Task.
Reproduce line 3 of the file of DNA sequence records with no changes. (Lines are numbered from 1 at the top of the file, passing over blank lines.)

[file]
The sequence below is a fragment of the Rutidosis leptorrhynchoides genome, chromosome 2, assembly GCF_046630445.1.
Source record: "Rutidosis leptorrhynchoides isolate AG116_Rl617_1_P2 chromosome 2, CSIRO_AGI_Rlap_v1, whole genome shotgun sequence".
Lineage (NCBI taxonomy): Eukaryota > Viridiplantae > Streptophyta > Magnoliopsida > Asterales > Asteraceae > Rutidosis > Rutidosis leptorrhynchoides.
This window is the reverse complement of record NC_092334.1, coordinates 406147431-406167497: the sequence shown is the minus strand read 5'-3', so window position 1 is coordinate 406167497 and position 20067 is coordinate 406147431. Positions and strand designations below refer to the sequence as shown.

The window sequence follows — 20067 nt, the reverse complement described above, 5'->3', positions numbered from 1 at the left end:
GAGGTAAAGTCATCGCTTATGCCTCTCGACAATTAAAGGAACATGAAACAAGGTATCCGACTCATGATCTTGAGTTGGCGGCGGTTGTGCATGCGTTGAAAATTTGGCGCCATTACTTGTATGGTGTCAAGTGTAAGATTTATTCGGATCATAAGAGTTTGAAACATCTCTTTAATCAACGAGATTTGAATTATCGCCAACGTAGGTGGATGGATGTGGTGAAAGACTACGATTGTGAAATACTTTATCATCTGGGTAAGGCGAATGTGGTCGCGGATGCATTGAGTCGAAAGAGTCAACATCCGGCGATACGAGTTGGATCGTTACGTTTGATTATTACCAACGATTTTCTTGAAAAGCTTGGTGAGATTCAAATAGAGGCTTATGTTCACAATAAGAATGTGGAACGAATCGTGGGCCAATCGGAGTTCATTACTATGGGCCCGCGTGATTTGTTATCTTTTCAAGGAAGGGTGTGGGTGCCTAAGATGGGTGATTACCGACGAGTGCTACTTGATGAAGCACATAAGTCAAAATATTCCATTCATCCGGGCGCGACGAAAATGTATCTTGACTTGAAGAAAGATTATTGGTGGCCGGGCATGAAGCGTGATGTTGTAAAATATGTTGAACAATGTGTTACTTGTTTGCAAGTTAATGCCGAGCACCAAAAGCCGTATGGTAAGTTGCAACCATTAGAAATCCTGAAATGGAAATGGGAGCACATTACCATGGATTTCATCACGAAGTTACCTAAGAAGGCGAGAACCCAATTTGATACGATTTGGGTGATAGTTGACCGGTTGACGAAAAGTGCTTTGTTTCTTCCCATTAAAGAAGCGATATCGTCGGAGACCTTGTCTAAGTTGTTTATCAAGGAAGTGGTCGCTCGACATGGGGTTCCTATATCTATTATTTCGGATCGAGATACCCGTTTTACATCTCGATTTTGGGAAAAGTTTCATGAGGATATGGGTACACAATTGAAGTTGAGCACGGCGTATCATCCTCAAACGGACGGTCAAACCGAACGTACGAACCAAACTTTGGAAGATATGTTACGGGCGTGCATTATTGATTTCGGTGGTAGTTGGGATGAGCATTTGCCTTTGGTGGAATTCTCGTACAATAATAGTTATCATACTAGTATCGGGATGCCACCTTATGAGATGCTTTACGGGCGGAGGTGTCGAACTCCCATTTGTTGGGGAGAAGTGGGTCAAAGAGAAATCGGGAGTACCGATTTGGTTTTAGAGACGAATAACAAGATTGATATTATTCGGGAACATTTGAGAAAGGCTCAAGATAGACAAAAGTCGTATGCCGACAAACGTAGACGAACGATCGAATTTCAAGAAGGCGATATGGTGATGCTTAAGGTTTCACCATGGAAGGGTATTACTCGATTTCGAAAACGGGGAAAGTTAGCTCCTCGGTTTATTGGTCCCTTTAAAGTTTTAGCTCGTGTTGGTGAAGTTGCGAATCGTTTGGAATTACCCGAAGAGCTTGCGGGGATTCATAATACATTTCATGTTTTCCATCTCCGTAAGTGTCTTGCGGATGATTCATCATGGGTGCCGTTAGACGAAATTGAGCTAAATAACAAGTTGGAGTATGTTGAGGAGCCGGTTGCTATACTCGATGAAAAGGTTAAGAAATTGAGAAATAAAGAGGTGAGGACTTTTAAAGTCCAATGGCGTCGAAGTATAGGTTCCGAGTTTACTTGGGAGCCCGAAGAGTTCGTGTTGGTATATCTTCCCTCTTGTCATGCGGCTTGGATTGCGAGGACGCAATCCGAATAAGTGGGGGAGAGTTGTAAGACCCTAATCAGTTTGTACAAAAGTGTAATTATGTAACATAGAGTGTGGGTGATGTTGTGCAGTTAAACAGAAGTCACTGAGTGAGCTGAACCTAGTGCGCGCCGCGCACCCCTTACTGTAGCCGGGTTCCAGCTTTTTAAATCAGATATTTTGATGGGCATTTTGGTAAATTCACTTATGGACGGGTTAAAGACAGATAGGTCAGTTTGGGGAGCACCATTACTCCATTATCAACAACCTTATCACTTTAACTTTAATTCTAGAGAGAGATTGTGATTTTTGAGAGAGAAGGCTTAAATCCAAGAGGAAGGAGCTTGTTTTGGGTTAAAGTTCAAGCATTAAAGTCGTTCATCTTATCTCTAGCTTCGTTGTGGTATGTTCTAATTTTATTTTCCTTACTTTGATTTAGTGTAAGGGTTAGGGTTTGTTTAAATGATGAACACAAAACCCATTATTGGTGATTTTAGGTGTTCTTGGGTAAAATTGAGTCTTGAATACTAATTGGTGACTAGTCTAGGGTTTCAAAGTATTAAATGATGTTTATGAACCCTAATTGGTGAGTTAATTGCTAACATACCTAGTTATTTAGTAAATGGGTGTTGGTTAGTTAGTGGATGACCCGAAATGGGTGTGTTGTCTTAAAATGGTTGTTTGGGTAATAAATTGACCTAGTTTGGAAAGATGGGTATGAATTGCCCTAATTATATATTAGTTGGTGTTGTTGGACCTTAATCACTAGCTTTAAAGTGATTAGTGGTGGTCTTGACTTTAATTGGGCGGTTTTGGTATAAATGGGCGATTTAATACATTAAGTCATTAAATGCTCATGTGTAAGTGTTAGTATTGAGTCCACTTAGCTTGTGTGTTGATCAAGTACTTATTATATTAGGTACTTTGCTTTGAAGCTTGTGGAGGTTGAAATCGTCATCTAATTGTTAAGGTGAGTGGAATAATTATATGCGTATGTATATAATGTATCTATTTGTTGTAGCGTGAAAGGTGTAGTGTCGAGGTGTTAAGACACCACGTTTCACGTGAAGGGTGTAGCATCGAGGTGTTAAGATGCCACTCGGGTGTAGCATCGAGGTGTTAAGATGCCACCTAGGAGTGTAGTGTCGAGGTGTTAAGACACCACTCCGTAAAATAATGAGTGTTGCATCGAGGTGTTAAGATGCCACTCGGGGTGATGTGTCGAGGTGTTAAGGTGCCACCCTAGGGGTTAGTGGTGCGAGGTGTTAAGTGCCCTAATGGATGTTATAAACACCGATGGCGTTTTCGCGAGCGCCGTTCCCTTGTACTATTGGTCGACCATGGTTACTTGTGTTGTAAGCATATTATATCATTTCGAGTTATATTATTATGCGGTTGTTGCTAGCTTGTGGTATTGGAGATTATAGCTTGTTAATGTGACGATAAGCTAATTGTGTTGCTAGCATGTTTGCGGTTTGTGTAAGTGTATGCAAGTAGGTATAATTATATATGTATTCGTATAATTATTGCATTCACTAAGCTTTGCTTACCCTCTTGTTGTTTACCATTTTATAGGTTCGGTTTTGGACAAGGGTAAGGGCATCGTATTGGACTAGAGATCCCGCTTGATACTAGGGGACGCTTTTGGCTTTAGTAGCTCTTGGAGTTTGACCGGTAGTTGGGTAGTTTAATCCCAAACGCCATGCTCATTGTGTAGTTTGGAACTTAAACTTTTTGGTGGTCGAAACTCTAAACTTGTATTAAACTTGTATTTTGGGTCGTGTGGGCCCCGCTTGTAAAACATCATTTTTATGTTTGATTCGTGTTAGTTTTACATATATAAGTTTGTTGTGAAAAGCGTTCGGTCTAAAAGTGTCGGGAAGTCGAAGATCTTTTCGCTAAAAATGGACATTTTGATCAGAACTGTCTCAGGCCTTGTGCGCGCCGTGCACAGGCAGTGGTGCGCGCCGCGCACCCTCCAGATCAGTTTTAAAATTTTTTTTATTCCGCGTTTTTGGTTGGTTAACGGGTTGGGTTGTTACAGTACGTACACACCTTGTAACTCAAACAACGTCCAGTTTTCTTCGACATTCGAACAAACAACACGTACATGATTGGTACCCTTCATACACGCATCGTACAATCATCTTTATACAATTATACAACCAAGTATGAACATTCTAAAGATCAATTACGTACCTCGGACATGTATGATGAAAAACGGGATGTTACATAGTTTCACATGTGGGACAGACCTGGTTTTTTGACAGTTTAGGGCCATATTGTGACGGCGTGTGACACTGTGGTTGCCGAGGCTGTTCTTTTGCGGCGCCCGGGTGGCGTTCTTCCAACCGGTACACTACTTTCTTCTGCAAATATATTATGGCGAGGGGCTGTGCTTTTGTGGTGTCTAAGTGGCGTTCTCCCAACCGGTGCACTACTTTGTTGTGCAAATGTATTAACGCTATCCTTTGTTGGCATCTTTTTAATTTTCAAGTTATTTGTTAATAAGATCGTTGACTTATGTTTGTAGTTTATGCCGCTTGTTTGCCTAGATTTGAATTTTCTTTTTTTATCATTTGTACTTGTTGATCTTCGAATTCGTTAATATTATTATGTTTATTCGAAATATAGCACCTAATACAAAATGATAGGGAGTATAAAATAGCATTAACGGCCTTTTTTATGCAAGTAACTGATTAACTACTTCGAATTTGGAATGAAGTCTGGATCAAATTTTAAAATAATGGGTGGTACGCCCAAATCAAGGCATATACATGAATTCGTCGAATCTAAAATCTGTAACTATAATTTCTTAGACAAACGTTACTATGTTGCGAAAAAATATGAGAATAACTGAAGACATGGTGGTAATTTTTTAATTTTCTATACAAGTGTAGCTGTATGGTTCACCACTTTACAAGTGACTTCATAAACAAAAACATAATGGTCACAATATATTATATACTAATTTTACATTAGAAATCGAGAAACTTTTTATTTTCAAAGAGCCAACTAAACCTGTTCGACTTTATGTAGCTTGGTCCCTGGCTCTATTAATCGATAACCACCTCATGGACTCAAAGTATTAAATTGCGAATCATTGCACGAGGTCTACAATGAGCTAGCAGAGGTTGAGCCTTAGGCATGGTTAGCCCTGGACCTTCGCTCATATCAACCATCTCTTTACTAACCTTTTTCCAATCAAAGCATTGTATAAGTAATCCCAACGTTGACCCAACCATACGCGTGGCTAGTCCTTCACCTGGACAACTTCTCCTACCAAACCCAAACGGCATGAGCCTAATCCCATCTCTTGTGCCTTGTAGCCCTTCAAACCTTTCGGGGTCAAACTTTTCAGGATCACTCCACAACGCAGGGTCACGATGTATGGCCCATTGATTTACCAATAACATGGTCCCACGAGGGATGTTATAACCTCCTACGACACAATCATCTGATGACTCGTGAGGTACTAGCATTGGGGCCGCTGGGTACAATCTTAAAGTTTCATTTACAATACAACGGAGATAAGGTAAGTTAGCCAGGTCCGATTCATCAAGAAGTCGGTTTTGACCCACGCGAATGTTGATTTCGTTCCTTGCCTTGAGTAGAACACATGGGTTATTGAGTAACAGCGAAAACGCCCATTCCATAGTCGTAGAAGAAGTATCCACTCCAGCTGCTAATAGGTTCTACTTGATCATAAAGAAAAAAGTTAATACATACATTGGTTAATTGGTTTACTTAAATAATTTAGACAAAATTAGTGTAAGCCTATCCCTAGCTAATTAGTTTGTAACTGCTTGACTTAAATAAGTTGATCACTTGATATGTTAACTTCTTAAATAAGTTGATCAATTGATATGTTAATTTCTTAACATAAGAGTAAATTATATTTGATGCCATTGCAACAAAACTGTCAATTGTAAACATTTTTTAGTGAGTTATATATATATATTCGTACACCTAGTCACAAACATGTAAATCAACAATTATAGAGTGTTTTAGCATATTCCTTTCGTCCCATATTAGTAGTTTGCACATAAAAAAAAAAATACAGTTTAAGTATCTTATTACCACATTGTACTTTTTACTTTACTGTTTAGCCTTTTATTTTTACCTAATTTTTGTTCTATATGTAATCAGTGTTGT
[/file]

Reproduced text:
Lineage (NCBI taxonomy): Eukaryota > Viridiplantae > Streptophyta > Magnoliopsida > Asterales > Asteraceae > Rutidosis > Rutidosis leptorrhynchoides.